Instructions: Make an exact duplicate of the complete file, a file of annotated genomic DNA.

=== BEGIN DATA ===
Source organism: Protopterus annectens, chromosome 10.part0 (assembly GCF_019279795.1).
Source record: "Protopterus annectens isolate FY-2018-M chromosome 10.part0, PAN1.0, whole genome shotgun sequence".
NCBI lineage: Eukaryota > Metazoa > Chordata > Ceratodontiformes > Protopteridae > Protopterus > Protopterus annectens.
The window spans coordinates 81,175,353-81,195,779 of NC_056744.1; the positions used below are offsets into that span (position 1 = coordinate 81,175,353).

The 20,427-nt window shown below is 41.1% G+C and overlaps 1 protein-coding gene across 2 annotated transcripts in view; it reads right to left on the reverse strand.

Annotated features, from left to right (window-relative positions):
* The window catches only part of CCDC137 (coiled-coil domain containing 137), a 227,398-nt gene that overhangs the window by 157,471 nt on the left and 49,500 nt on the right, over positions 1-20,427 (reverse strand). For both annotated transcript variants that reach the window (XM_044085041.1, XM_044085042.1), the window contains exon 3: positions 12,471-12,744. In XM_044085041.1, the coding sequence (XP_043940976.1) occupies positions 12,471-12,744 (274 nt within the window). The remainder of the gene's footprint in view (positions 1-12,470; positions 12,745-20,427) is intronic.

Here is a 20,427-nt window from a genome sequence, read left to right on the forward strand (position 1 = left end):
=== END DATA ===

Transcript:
Source organism: Protopterus annectens, chromosome 10.part0 (assembly GCF_019279795.1).
Source record: "Protopterus annectens isolate FY-2018-M chromosome 10.part0, PAN1.0, whole genome shotgun sequence".
NCBI lineage: Eukaryota > Metazoa > Chordata > Ceratodontiformes > Protopteridae > Protopterus > Protopterus annectens.
The window spans coordinates 81,175,353-81,195,779 of NC_056744.1; the positions used below are offsets into that span (position 1 = coordinate 81,175,353).

The 20,427-nt window shown below is 41.1% G+C and overlaps 1 protein-coding gene across 2 annotated transcripts in view; it reads right to left on the reverse strand.

Annotated features, from left to right (window-relative positions):
* The window catches only part of CCDC137 (coiled-coil domain containing 137), a 227,398-nt gene that overhangs the window by 157,471 nt on the left and 49,500 nt on the right, over positions 1-20,427 (reverse strand). For both annotated transcript variants that reach the window (XM_044085041.1, XM_044085042.1), the window contains exon 3: positions 12,471-12,744. In XM_044085041.1, the coding sequence (XP_043940976.1) occupies positions 12,471-12,744 (274 nt within the window). The remainder of the gene's footprint in view (positions 1-12,470; positions 12,745-20,427) is intronic.

Here is a 20,427-nt window from a genome sequence, read left to right on the forward strand (position 1 = left end):